produce, possess, and traffic in counterfeit access devices and to possess device-

making equipment, possession of device-making equipment, and conspiracy to

produce, possess, and use false identification documents.

      As to the nature and circumstances of this most recent identity theft

conviction, Arjona’s fraud scheme was extensive and serious. Even after his prison
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          USCA11 Case: 20-12869       Date Filed: 05/20/2021    Page: 5 of 5



sentence, Arjona again operated a counterfeit credit card manufacturing facility, now

in Hialeah, Florida. For a year, he received orders for counterfeit credit cards and

trafficked thousands of stolen credit card account numbers. In his facility, there were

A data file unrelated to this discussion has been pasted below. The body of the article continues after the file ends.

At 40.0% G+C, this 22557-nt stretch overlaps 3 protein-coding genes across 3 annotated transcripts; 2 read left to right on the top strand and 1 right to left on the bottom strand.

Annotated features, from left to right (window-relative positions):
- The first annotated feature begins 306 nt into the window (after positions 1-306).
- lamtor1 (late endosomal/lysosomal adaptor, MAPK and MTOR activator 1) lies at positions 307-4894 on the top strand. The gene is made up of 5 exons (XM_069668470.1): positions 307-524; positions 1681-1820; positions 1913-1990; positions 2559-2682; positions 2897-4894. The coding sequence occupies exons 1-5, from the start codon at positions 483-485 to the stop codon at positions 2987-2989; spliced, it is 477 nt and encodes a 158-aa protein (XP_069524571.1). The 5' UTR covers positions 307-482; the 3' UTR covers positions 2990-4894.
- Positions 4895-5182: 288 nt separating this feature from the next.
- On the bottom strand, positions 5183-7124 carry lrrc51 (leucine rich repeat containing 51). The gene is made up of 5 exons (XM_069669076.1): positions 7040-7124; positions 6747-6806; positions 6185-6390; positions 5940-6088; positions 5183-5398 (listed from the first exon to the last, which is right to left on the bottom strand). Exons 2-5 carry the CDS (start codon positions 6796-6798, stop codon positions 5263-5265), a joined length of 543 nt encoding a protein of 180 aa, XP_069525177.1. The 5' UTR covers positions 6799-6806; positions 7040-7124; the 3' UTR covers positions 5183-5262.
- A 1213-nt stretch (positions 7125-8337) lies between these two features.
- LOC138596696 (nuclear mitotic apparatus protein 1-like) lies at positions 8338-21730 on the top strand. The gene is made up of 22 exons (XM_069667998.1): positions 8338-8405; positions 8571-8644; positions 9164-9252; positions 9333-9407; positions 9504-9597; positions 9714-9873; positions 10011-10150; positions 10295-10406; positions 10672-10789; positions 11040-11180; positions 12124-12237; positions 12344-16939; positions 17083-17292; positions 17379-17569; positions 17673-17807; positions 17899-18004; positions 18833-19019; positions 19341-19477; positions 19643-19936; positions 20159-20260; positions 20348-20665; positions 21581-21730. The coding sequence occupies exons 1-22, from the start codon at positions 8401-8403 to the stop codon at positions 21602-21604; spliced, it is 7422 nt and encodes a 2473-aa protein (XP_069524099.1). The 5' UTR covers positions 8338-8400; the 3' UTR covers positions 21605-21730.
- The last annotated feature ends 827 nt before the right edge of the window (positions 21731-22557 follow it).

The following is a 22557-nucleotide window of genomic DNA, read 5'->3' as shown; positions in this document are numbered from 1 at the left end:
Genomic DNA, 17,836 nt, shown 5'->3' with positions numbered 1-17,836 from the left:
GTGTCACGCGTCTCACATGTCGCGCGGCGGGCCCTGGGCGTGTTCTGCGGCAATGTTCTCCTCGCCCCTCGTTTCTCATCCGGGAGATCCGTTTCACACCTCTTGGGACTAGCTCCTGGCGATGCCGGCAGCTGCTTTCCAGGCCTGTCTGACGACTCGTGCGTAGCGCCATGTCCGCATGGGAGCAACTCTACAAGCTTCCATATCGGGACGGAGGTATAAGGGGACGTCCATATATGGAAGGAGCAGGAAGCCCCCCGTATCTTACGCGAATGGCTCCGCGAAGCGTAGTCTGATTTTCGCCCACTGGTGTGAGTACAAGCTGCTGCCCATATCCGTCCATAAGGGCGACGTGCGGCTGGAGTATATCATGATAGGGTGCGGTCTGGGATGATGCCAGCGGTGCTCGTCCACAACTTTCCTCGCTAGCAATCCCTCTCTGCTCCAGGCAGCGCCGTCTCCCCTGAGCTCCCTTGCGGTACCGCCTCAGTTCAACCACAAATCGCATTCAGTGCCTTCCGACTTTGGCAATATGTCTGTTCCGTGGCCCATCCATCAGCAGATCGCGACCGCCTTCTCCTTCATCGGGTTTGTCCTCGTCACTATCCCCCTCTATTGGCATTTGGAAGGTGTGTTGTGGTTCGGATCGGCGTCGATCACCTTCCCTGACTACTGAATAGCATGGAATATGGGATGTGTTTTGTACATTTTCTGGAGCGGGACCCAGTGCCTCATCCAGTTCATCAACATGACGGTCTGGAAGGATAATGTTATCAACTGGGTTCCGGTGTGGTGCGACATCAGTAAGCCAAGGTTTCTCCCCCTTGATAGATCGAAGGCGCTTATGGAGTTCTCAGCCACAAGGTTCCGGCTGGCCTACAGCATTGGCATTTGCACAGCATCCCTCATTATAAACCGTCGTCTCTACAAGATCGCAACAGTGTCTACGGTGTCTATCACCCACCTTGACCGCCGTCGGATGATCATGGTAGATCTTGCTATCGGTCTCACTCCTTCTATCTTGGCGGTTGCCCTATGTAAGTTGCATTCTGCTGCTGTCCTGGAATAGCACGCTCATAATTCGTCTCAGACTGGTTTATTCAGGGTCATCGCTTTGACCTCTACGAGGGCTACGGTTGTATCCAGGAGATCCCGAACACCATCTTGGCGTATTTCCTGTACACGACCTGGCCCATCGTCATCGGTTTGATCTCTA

“thousands of counterfeit credit cards, over 50,000 black credit card plastics, several

credit card printers, a magnetic strip encoder, modified gasoline pump skimmer

devices, computers, and electronic media storage devices” which contained “over

[fifty] stolen credit card numbers.”          Arjona also conducted hand-to-hand

transactions, providing counterfeit credit cards to co-conspirators in exchange for

payment. Arjona was responsible for $1,944,000 in losses.

      The district court concluded that only serving twenty-six months of his 137-

month sentence would not be a just punishment for his criminal conduct, would not

deter Arjona from future crimes, and would not protect the public from his fraudulent

schemes. Having reviewed the record, we cannot say that the district court’s

conclusion was an abuse of discretion.

      AFFIRMED.